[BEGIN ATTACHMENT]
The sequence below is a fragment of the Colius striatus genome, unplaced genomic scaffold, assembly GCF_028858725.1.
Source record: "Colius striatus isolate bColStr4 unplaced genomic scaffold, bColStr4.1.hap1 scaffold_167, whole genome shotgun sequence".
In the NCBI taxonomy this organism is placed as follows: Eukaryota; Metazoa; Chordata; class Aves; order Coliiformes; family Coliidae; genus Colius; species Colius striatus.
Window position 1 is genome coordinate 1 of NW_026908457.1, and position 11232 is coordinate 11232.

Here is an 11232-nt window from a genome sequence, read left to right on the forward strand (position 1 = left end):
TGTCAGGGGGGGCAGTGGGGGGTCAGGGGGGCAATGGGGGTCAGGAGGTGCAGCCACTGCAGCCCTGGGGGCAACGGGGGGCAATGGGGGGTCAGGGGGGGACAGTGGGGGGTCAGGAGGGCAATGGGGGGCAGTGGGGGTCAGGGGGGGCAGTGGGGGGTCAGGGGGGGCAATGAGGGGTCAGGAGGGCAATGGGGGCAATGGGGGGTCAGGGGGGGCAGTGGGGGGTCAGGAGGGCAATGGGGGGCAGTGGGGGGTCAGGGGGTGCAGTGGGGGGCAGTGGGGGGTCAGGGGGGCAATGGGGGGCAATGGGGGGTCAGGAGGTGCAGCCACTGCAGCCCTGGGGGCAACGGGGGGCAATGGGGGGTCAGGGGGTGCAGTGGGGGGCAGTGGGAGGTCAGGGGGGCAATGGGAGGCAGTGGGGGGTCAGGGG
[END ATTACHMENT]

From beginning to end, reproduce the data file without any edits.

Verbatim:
The sequence below is a fragment of the Colius striatus genome, unplaced genomic scaffold, assembly GCF_028858725.1.
Source record: "Colius striatus isolate bColStr4 unplaced genomic scaffold, bColStr4.1.hap1 scaffold_167, whole genome shotgun sequence".
In the NCBI taxonomy this organism is placed as follows: Eukaryota; Metazoa; Chordata; class Aves; order Coliiformes; family Coliidae; genus Colius; species Colius striatus.
Window position 1 is genome coordinate 1 of NW_026908457.1, and position 11232 is coordinate 11232.

Here is an 11232-nt window from a genome sequence, read left to right on the forward strand (position 1 = left end):
TGTCAGGGGGGGCAGTGGGGGGTCAGGGGGGCAATGGGGGTCAGGAGGTGCAGCCACTGCAGCCCTGGGGGCAACGGGGGGCAATGGGGGGTCAGGGGGGGACAGTGGGGGGTCAGGAGGGCAATGGGGGGCAGTGGGGGTCAGGGGGGGCAGTGGGGGGTCAGGGGGGGCAATGAGGGGTCAGGAGGGCAATGGGGGCAATGGGGGGTCAGGGGGGGCAGTGGGGGGTCAGGAGGGCAATGGGGGGCAGTGGGGGGTCAGGGGGTGCAGTGGGGGGCAGTGGGGGGTCAGGGGGGCAATGGGGGGCAATGGGGGGTCAGGAGGTGCAGCCACTGCAGCCCTGGGGGCAACGGGGGGCAATGGGGGGTCAGGGGGTGCAGTGGGGGGCAGTGGGAGGTCAGGGGGGCAATGGGAGGCAGTGGGGGGTCAGGGG